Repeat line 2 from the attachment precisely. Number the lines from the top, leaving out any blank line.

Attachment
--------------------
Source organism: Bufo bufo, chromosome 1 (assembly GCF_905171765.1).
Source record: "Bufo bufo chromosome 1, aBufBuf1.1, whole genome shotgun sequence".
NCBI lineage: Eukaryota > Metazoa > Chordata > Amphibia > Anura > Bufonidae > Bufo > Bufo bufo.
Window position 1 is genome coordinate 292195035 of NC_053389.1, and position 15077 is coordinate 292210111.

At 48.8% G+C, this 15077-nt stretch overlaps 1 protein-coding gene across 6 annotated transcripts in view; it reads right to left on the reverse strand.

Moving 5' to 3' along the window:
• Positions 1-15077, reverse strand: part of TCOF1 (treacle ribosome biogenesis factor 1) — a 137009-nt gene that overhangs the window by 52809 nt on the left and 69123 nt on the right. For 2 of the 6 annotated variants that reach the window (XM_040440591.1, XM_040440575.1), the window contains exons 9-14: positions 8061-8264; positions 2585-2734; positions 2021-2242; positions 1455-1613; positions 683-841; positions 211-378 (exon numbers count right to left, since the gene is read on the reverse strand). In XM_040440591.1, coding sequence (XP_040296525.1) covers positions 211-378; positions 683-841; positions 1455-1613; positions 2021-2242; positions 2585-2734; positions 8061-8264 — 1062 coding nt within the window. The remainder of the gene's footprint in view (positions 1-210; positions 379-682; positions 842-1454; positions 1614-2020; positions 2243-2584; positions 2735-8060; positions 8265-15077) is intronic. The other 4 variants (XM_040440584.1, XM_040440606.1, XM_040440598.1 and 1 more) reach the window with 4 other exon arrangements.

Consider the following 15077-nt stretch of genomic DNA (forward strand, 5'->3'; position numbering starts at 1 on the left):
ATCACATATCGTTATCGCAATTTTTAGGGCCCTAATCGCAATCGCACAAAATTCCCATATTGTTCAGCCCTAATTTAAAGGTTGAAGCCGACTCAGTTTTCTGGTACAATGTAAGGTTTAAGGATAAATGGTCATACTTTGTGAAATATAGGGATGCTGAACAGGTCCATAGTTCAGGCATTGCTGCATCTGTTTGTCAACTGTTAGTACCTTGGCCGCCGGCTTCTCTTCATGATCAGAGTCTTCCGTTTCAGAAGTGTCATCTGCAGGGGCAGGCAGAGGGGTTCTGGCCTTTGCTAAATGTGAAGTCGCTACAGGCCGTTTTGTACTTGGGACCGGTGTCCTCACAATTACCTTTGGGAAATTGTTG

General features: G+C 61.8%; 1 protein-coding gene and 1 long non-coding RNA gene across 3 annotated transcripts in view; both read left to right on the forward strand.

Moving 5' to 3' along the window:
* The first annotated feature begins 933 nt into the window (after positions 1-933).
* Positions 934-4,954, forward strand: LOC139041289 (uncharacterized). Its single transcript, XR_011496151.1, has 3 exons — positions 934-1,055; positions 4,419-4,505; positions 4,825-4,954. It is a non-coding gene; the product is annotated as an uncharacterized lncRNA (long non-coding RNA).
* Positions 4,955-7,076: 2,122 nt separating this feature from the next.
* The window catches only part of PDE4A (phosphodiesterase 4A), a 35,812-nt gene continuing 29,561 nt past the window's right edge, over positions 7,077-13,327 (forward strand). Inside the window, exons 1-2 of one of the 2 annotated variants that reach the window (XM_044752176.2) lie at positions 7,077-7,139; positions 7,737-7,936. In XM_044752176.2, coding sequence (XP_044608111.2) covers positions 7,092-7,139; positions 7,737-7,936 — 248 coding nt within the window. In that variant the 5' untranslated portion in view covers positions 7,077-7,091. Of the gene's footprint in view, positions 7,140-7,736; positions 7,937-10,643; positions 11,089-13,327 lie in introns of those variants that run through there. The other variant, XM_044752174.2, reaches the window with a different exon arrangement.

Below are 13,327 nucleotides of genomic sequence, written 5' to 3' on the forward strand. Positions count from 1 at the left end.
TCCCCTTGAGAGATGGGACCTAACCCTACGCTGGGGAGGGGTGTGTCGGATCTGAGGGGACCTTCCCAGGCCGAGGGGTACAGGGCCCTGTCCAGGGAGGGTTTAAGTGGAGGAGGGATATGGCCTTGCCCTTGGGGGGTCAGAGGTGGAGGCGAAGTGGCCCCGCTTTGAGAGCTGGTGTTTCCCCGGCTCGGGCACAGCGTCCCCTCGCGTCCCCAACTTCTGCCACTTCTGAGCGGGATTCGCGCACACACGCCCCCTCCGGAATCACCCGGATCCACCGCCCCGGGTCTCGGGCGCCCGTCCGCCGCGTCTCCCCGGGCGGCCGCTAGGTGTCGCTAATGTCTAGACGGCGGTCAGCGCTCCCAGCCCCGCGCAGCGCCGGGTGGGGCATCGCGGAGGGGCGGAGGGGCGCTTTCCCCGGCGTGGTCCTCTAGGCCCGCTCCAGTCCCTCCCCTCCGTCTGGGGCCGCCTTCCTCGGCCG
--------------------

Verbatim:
Source record: "Bufo bufo chromosome 1, aBufBuf1.1, whole genome shotgun sequence".